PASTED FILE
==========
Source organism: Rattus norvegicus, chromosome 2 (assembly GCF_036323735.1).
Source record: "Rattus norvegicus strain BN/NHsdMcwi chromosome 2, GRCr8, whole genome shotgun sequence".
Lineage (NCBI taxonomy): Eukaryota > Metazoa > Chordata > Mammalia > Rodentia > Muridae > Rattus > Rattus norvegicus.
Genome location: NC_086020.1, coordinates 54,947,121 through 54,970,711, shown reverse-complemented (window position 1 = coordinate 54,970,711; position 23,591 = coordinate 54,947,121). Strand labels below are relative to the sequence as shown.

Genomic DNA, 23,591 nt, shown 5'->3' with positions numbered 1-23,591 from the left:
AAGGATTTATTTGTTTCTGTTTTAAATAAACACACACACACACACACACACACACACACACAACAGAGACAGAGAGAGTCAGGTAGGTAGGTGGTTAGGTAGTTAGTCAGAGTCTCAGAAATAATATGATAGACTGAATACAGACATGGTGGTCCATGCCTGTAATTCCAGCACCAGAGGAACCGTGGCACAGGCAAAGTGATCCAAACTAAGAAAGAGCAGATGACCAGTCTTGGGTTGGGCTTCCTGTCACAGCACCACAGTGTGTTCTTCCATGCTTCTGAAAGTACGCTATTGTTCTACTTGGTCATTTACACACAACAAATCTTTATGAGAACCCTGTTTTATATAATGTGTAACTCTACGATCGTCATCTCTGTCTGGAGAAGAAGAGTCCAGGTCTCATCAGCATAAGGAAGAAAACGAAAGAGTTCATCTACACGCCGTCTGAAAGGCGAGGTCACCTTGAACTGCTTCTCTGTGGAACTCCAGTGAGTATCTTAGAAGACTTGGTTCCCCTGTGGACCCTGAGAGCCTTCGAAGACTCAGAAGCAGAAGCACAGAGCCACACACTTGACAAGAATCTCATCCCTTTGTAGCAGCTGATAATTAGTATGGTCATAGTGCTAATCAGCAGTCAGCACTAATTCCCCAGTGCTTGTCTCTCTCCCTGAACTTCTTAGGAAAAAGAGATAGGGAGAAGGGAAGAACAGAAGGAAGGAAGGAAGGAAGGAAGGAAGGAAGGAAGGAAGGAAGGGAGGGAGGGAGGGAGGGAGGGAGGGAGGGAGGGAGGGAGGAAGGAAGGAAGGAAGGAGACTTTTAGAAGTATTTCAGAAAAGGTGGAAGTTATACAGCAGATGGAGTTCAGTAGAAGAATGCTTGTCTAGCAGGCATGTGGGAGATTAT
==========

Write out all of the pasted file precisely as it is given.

Source organism: Rattus norvegicus, chromosome 2 (assembly GCF_036323735.1).
Source record: "Rattus norvegicus strain BN/NHsdMcwi chromosome 2, GRCr8, whole genome shotgun sequence".
Lineage (NCBI taxonomy): Eukaryota > Metazoa > Chordata > Mammalia > Rodentia > Muridae > Rattus > Rattus norvegicus.
Genome location: NC_086020.1, coordinates 54,947,121 through 54,970,711, shown reverse-complemented (window position 1 = coordinate 54,970,711; position 23,591 = coordinate 54,947,121). Strand labels below are relative to the sequence as shown.

Genomic DNA, 23,591 nt, shown 5'->3' with positions numbered 1-23,591 from the left:
AAGGATTTATTTGTTTCTGTTTTAAATAAACACACACACACACACACACACACACACACACAACAGAGACAGAGAGAGTCAGGTAGGTAGGTGGTTAGGTAGTTAGTCAGAGTCTCAGAAATAATATGATAGACTGAATACAGACATGGTGGTCCATGCCTGTAATTCCAGCACCAGAGGAACCGTGGCACAGGCAAAGTGATCCAAACTAAGAAAGAGCAGATGACCAGTCTTGGGTTGGGCTTCCTGTCACAGCACCACAGTGTGTTCTTCCATGCTTCTGAAAGTACGCTATTGTTCTACTTGGTCATTTACACACAACAAATCTTTATGAGAACCCTGTTTTATATAATGTGTAACTCTACGATCGTCATCTCTGTCTGGAGAAGAAGAGTCCAGGTCTCATCAGCATAAGGAAGAAAACGAAAGAGTTCATCTACACGCCGTCTGAAAGGCGAGGTCACCTTGAACTGCTTCTCTGTGGAACTCCAGTGAGTATCTTAGAAGACTTGGTTCCCCTGTGGACCCTGAGAGCCTTCGAAGACTCAGAAGCAGAAGCACAGAGCCACACACTTGACAAGAATCTCATCCCTTTGTAGCAGCTGATAATTAGTATGGTCATAGTGCTAATCAGCAGTCAGCACTAATTCCCCAGTGCTTGTCTCTCTCCCTGAACTTCTTAGGAAAAAGAGATAGGGAGAAGGGAAGAACAGAAGGAAGGAAGGAAGGAAGGAAGGAAGGAAGGAAGGAAGGAAGGGAGGGAGGGAGGGAGGGAGGGAGGGAGGGAGGGAGGGAGGAAGGAAGGAAGGAAGGAGACTTTTAGAAGTATTTCAGAAAAGGTGGAAGTTATACAGCAGATGGAGTTCAGTAGAAGAATGCTTGTCTAGCAGGCATGTGGGAGATTAT